Step 3: Brand It
Editor’s note: This is the third of eight installments for SUCCESS’s 3rd annual Start Small Win Big entrepreneur challenge. Check out last week’s installment.
More than just marketing, your business’s brand is its personality. What you think of your product or service isn’t what’s important; it’s what customers think of when they think about your business that matters most. So why not start there?
This week your homework is to find out what people really think of your brand. Here’s what to do:
• If you’re just getting ready to start your business, you can create an informal focus group. Tap into acquaintances of friends and family members (just make sure they fall into your target demographic market). People who don’t know you are more likely to be honest with you than Mom and Dad or your BFF, who won’t want to hurt your feelings.
Provide your focus group members with something in return, like a free lunch, cash or an Amazon gift card. Then spend an hour asking open-ended questions about what they think of the elements of your brand, including:
-Your business name
-Your logo and/or tagline
-Your website’s design
-Your product packaging
Give them samples to look at and encourage open discussion. Record the focus group so you can refer to what was said later.
• If your business is already off the ground, your task is easier but just as important. Look at what people are saying about you or your entity online via social media or online ratings and review sites. Conduct a series of brief online surveys, or hold a customer focus group. The point of this exercise is to find out whether your perception of your brand jibes with your customers’.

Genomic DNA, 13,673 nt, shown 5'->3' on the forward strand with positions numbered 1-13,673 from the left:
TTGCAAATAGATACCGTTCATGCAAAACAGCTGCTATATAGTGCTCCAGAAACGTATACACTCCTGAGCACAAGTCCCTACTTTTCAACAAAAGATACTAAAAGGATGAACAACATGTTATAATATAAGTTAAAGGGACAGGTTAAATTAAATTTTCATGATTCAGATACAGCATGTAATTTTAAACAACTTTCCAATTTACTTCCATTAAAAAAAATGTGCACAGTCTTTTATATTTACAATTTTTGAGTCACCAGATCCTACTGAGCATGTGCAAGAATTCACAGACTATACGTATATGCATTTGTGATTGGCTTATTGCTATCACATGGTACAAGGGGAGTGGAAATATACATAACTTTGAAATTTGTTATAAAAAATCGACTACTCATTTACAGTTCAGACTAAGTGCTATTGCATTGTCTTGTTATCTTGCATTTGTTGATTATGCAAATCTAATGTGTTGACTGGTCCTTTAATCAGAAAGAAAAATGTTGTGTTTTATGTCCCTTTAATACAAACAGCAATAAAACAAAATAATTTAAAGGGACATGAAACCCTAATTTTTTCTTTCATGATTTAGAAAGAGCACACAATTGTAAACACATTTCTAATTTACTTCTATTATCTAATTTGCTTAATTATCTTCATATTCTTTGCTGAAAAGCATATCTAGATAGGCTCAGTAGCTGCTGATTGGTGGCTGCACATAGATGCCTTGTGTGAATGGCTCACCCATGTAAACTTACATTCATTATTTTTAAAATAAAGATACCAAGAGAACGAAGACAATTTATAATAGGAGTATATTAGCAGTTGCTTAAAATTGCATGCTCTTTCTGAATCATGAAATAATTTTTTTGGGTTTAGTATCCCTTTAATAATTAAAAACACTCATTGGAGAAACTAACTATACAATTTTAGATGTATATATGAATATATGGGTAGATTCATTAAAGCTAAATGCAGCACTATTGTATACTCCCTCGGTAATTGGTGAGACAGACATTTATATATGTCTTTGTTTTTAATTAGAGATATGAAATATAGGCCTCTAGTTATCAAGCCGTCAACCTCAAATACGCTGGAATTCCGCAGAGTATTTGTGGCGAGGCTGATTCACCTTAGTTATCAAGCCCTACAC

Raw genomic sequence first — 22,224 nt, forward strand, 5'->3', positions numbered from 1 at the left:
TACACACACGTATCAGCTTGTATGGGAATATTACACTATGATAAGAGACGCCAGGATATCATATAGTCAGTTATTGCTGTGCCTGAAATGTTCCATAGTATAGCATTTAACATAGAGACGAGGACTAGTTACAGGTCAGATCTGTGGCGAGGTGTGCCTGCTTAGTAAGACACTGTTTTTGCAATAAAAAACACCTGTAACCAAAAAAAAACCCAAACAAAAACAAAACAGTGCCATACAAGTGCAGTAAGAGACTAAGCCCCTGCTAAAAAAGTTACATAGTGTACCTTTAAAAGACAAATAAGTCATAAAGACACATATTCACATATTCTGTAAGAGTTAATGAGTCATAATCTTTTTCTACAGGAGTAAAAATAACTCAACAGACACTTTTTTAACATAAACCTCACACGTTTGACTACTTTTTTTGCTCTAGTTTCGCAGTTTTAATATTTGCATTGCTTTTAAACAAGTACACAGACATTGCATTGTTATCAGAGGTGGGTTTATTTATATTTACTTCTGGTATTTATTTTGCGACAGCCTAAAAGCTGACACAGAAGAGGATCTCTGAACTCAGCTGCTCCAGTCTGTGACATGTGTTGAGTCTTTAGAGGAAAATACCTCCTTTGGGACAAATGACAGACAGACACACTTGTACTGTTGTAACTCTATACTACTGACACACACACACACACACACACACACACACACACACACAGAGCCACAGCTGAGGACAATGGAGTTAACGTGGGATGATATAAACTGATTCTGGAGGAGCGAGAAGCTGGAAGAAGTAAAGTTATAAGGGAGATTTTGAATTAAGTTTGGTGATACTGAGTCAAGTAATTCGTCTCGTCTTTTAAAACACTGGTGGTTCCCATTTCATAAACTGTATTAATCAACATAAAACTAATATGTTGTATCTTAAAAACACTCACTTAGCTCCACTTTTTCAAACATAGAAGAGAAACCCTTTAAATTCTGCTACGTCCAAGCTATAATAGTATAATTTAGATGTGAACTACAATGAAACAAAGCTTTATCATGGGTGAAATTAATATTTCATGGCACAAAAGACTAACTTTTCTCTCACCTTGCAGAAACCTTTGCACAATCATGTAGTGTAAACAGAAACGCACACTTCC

Questions to ask include:
-How would you describe this business in one word?
-What do you think is the “personality” of this business?
-What would you tell a friend about this business?
-What makes this business different than/better than [competitor name]?
-What is the No. 1 reason you do business with us?
You may find out that while you probably focus on your products or services when describing your brand, customers are more likely to focus on how it all helps them. Marketing based on benefits is much more effective than marketing that emphasizes features. (If you were buying a car, would you be more excited about one that uses fuel-injection technology, or one that saves you $200 a month on gas? The first is a feature; the second is a benefit.)
Once you’ve gathered customers’ impressions of your brand, compare them with yours and make the necessary changes so that the brand you’re conveying is the one you want customers to see.
Share in the comments below: What opinions about your brand surprised you the most? What do you plan to do with that feedback?